It goes without saying that having shared interests and a satisfying sexual relationship are high on the list of “must haves” for a successful marriage.
But did you know, according to research, sharing household chores by partners is also a crucial ingredient for marital bliss?
And as children join and grow older in the family unit, they also have a major part to play in household happiness by taking on more and more chores.
According to the most recent report from Pew Research Center’s Religious Landscape Study in the US, more than half of married U.S. adults (56%) – both with and without children – say sharing household chores is “very important” to a successful marriage behind having shared interests (64%) and a satisfying sexual relationship (61%), but ahead of having children (43%) and having adequate income (42%).
Among married adults, men are slightly more likely than women to say sharing household chores is very important to a successful marriage (63% vs. 58%).
And those aged 18 to 29 (67%) and aged 30 to 49 (63%) are more likely to say sharing chores is very important, compared with 57% of those aged 50 to 64 and 56% of those 65 and older.
According to a separate Pew Research Center survey of American parents half of married or cohabiting couples living with at least one child under age 18 say their household chores are split about equally.
But 41% say the mother does more, while 8% say the father does more.
The survey prompted SheSociety to ask our readers who did the housecleaning and other chores in their homes.
The results were surprising with half of those surveyed saying the cleaning etc in their homes was a joint effort with a third of wives and mothers saying they did the majority while 16.7 per cent said their partners did it.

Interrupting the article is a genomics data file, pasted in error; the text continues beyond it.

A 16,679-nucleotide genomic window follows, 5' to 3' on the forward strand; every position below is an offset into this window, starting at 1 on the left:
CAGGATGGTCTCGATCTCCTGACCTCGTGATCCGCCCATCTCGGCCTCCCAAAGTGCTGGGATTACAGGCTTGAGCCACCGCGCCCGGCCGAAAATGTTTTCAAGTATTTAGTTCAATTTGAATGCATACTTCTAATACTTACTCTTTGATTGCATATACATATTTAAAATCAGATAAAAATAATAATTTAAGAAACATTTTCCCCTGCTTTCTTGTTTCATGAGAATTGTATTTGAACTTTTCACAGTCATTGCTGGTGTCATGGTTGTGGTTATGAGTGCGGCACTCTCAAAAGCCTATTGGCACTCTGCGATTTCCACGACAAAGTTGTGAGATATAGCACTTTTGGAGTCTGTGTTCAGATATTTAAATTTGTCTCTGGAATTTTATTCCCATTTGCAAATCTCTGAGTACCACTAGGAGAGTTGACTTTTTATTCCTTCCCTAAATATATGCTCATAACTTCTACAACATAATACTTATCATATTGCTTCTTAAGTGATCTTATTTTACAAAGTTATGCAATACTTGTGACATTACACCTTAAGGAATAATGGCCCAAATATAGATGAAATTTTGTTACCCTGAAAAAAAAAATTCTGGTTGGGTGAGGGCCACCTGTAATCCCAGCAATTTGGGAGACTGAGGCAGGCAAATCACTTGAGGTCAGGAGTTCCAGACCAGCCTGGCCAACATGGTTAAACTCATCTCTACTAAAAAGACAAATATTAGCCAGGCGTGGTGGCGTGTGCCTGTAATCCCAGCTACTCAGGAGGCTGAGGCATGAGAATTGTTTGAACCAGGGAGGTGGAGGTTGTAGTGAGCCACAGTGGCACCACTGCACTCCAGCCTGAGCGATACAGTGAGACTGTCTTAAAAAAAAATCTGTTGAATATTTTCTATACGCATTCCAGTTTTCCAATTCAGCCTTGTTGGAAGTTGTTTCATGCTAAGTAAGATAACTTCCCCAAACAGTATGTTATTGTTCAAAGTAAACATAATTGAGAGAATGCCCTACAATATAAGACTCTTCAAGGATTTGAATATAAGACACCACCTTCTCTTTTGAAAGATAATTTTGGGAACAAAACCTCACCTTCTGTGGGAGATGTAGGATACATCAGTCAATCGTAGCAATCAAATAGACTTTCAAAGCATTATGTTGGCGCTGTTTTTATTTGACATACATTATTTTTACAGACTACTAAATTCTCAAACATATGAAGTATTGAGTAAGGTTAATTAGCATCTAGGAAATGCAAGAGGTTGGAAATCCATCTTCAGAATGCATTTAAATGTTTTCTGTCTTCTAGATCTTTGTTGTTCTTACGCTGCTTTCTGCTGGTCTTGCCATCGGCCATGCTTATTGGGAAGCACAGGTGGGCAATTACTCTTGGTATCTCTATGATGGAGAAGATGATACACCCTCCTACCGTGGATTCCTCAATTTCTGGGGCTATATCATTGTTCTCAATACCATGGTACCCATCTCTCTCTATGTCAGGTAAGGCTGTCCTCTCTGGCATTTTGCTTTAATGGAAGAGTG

As for children, all of our readers surveyed said they did no cleaning or chores at all, especially as it is accepted by psychologists and other experts worldwide that chores are a great way to teach children about responsibility and work ethic.
Melbourne Child Psychology & School Psychology Services, Port Melbourne, reported that sharing chores in the family teaches kids the importance of helping out and supporting each other.
Chores also help kids develop independence-skills and a sense of feeling proud about making a contribution to the family, it said.
Although young children may not be able to do chores to their parents’ standard, kids eventually learn how to do the job properly. The key is to start as early as possible with simple tasks and then build upon what they can do.
While it may take double the amount of time to complete the chore at the beginning, it will save you heaps of time in the future.
Remember to be patient, don’t jump in as soon as you realise they are doing it wrong. Kids learn and master skills by practising, so don’t give up, consistency is extremely important for success.
Family chore charts are a great way to set everyone into the routine of completing their jobs. Assign age-appropriate weekly and daily chores to each member of the family.
For younger children 2 to 3 chores should be enough, as kids get older assign more chores. However, remember to not overload kids with chores, they need to have free time too! If your child’s motivation to participate in chores is low, you may want to introduce a reward chart (Get in touch if you would like more information on how to use reward charts effectively).
Before you assign a specific chore, be aware of your child’s skills and be realistic of to what extend they will be able to perform the job.
Teach each required step and provide assistance and supervision the first few times your child attempts to complete the chore. Be specific with instructions, don’t be vague. Once they master the chore, give them the opportunity to work on their own.
SheSociety is a site for the women of Australia to share our stories, our experiences, shared learnings and opportunities to connect.